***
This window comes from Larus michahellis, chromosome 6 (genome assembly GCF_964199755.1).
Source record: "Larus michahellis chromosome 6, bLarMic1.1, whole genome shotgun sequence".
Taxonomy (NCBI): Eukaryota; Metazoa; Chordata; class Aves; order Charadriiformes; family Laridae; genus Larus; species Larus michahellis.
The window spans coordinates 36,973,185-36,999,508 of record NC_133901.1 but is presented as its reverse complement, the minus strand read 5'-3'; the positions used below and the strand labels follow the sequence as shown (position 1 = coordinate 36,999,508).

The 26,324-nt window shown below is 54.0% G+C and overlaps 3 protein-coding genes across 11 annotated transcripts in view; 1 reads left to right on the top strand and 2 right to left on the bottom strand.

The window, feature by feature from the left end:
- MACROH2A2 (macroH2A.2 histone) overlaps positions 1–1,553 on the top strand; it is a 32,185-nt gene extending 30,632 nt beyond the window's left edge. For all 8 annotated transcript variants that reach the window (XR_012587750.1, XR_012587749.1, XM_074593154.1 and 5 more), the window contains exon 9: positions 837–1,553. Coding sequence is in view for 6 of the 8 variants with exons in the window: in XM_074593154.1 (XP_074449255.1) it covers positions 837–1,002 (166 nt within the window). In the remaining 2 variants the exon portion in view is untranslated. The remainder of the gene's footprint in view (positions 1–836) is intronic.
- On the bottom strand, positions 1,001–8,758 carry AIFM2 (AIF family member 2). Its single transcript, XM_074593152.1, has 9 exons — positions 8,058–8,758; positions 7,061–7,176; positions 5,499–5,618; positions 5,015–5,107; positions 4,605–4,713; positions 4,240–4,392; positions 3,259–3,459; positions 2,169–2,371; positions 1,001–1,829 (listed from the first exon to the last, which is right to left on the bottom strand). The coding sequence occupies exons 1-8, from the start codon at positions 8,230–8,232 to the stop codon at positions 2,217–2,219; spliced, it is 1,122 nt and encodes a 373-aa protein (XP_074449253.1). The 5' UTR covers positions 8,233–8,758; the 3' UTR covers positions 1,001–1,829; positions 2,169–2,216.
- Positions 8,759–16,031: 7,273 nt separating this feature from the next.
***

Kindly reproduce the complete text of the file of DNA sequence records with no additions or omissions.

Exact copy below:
This window comes from Larus michahellis, chromosome 6 (genome assembly GCF_964199755.1).
Source record: "Larus michahellis chromosome 6, bLarMic1.1, whole genome shotgun sequence".
Taxonomy (NCBI): Eukaryota; Metazoa; Chordata; class Aves; order Charadriiformes; family Laridae; genus Larus; species Larus michahellis.
The window spans coordinates 36,973,185-36,999,508 of record NC_133901.1 but is presented as its reverse complement, the minus strand read 5'-3'; the positions used below and the strand labels follow the sequence as shown (position 1 = coordinate 36,999,508).

The 26,324-nt window shown below is 54.0% G+C and overlaps 3 protein-coding genes across 11 annotated transcripts in view; 1 reads left to right on the top strand and 2 right to left on the bottom strand.

The window, feature by feature from the left end:
- MACROH2A2 (macroH2A.2 histone) overlaps positions 1–1,553 on the top strand; it is a 32,185-nt gene extending 30,632 nt beyond the window's left edge. For all 8 annotated transcript variants that reach the window (XR_012587750.1, XR_012587749.1, XM_074593154.1 and 5 more), the window contains exon 9: positions 837–1,553. Coding sequence is in view for 6 of the 8 variants with exons in the window: in XM_074593154.1 (XP_074449255.1) it covers positions 837–1,002 (166 nt within the window). In the remaining 2 variants the exon portion in view is untranslated. The remainder of the gene's footprint in view (positions 1–836) is intronic.
- On the bottom strand, positions 1,001–8,758 carry AIFM2 (AIF family member 2). Its single transcript, XM_074593152.1, has 9 exons — positions 8,058–8,758; positions 7,061–7,176; positions 5,499–5,618; positions 5,015–5,107; positions 4,605–4,713; positions 4,240–4,392; positions 3,259–3,459; positions 2,169–2,371; positions 1,001–1,829 (listed from the first exon to the last, which is right to left on the bottom strand). The coding sequence occupies exons 1-8, from the start codon at positions 8,230–8,232 to the stop codon at positions 2,217–2,219; spliced, it is 1,122 nt and encodes a 373-aa protein (XP_074449253.1). The 5' UTR covers positions 8,233–8,758; the 3' UTR covers positions 1,001–1,829; positions 2,169–2,216.
- Positions 8,759–16,031: 7,273 nt separating this feature from the next.